Politics and Democracy; The Idea of Development; Political Development Theory; Democracy as Development; Conclusion

CHAPTER 2 Education, Democracy and Political Development
Education and Politics; Education and Democracy; Education and Democracy: is there any evidence?; Conclusion

CHAPTER 3 Education for Democracy?
Introduction; What Does a Democratic School Look Like?; India: Neel Bagh School and Sumavanam School; Ecuador: the Pestalozzi School; UNICEF Child Friendly Schools; Education Policy; Leadership, Management and Pupil Voice in Decision-Making in Schools; Curriculum, Learning and Teaching; Teacher Education and Professional Identity; Initial Teacher Education; In-service Teacher Education; Action Research and Reflective Practice in In-service Teacher Education; Taught Programmes in Education for Democratic Citizenship; Assessment; School Inspection: a case study; Conclusion

CHAPTER 4 Obstacles to Greater Democracy in Education
Introduction; The Bureaucratic Legacy in Schools in Developing Countries; The Authoritarian Legacy; Whole School Organisation, Ethos and Culture; School Discipline and Corporal Punishment; Classroom Methods and Assessment; Teacher Education; Politics, Resources and Culture; Conclusion

CHAPTER 5 The Roles of Education in Relation to Political Development: South Africa as a case study
Introduction: development goals for education in post-apartheid South Africa; Modernisation or Disorganisation?; Democracy and Peace or Authoritarianism and Violence?; A Democratic Curriculum?; Democratic Structures: school governing bodies; Continuing Non-Democratic Features of South African Education; Contradictions and Tensions in Post-apartheid Education and Development; Conclusion

CHAPTER 6 Democratic Educational Change?

References; Notes on the authors

 

Related titles

Languages and Education in Africa: a comparative and transdisciplinary analysis BIRGIT BROCK-UTNE & INGSE SKATTUM

Research and Evaluation for Educational Development: learning from the PRISM experience in Kenya MICHAEL CROSSLEY, ANDREW HERRIOT, JUDITH WAUDO, MIRIAM MWIROTSI, KEITH HOLMES & MAGDALLEN JUMA

Teacher Education in Sub-Saharan Africa: closer perspectives ROSARII GRIFFIN

State of Transition: post-apartheid educational reform in South Africa CLIVE HARBER

The Changing Landscape of Education in Africa: quality, equality and democracy DAVID JOHNSON

Globalisation, Enterprise and Knowledge: education, training and development in Africa KENNETH KING & SIMON McGRATH

Developing Schools for Democracy in Europe: an example of trans-European co-operation in education JOHN SAYER

Learning Democracy and Citizenship: international experiences MICHELE SCHWEISFURTH & LYNN DAVIES, CLIVE HARBER

Teachers, Democratisation and Educational Reform in Russia and South Africa MICHELE SCHWEISFURTH

Political and Citizenship Education: international perspectives STEPHANIE WILDE

 

**END**

 

Posted here by Glenn Rikowski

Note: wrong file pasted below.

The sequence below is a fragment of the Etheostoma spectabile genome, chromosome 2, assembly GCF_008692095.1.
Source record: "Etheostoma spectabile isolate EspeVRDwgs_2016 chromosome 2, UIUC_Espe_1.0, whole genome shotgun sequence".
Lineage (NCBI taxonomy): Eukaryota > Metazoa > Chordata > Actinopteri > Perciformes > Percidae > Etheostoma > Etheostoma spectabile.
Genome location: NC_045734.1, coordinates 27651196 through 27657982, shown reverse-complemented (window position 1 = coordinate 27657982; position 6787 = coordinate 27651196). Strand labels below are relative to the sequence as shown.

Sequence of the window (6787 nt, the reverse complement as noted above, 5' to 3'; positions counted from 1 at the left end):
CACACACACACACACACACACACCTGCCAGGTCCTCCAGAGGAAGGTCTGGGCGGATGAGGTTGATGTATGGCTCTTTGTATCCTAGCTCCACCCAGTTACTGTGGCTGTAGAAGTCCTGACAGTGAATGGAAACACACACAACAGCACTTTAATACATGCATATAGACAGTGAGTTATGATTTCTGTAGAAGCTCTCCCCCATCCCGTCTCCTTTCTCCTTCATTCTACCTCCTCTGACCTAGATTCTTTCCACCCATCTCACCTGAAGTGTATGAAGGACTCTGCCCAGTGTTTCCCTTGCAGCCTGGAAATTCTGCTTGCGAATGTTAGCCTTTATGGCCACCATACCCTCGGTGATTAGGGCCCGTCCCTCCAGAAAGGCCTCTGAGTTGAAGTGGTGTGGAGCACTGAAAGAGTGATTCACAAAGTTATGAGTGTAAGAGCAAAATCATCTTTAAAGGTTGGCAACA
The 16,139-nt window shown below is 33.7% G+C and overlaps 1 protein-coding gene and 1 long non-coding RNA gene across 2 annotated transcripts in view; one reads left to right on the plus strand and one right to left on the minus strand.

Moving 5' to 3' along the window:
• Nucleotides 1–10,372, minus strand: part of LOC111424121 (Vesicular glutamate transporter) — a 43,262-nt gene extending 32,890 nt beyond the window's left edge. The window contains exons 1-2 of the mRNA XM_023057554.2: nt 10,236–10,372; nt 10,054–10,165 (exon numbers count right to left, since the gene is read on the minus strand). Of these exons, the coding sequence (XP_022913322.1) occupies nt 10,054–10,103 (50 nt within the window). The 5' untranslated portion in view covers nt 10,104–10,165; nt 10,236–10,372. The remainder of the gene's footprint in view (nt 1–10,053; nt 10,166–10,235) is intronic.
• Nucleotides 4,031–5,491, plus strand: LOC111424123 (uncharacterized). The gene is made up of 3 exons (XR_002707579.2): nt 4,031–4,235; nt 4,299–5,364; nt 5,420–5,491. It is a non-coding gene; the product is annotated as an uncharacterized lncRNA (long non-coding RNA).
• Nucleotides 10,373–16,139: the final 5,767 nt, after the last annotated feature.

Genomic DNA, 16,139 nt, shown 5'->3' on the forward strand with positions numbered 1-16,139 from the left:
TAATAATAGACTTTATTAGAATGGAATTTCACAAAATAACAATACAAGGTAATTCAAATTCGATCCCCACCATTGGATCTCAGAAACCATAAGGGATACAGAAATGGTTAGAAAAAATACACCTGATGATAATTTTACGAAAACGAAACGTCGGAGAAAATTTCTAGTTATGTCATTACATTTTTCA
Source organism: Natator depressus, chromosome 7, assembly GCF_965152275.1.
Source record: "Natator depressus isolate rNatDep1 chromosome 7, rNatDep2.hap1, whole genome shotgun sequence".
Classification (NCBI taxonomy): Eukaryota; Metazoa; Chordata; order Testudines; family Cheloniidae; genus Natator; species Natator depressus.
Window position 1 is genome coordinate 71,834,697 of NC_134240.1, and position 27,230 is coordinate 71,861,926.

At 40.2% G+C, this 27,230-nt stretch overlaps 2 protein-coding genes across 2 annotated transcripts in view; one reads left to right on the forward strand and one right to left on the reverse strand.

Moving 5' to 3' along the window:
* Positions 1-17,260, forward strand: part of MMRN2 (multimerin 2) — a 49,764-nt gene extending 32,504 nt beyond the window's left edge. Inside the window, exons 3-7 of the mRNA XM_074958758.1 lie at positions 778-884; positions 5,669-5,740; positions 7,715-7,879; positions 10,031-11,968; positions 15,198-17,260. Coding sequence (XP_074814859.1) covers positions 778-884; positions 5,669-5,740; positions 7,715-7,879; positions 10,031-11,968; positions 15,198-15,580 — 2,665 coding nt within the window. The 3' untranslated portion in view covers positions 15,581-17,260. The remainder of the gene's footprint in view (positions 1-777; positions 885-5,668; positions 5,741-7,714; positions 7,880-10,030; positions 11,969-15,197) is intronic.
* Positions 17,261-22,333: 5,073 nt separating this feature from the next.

The Flow of Ideas: http://www.flowideas.co.uk

Volumizer: http://glennrikowski.blogspot.com

MySpace Profile: http://www.myspace.com/glennrikowski

Rikowski Point: http://rikowskipoint.blogspot.com

Volumizer: http://glennrikowski.blogspot.com

Glenn Rikowski on Facebook at: http://www.facebook.com/glenn.rikowski

Glenn Rikowski’s MySpace Blog: http://www.myspace.com/glennrikowski/blog

Online Publications at: http://www.flowideas.co.uk/?page=pub&sub=Online%20Publications%20Glenn%20Rikowski

 

Peace

JOURNAL OF RESEARCH IN PEACE, GENDER AND DEVELOPMENT – AUGUST 2012 ISSUE

Journal of Research in Peace, Gender and Development (Formerly, Journal of Peace, Gender and Development Studies JPGDS) http://www.interesjournals.org/JRPGD

Introducing ‘Journal of Research in Peace, Gender and Development (JRPGD) (ISSN: 2251-0036).

I am pleased to inform you that the August  2012  issue of the Journal of Research in Peace, Gender and Development is out. You can view this issue with the link below: http://www.interesjournals.org/JRPGD/Contents/2012%20Contents/August.htm

The Journal of Research in Peace, Gender and Development (JRPGD) is a multidisciplinary peer-reviewed journal that is published monthly by International Research Journals (http://www.interesjournals.org/JRPGD/index.htm/). JRPGD is dedicated to increasing the depth of the subject across disciplines with the ultimate aim of expanding knowledge of the subject.

Editors and reviewers

JRPGD is seeking energetic, qualified and high profile researchers to join its editorial team as editors, subeditors or reviewers. Kindly send your resume to: jrpgd@interesjournals.org

Call for Research Articles

JRPGD will cover all areas of the subject. The journal welcomes the submission of manuscripts that meet the general criteria of significance and scientific excellence, and will publish:

•    Original articles in basic and applied research
•    Case studies
•    Critical reviews, surveys, opinions, commentaries and essays

We invite you to submit your manuscript(s) to: jrpgd@interesjournals.org for publication. Our objective is to inform authors of the decision on their manuscript(s) within four weeks of submission. Following acceptance, a paper will normally be published in the next issue. Guide to authors and other details are available on our website; http://www.interesjournals.org/JRPGD/index.htm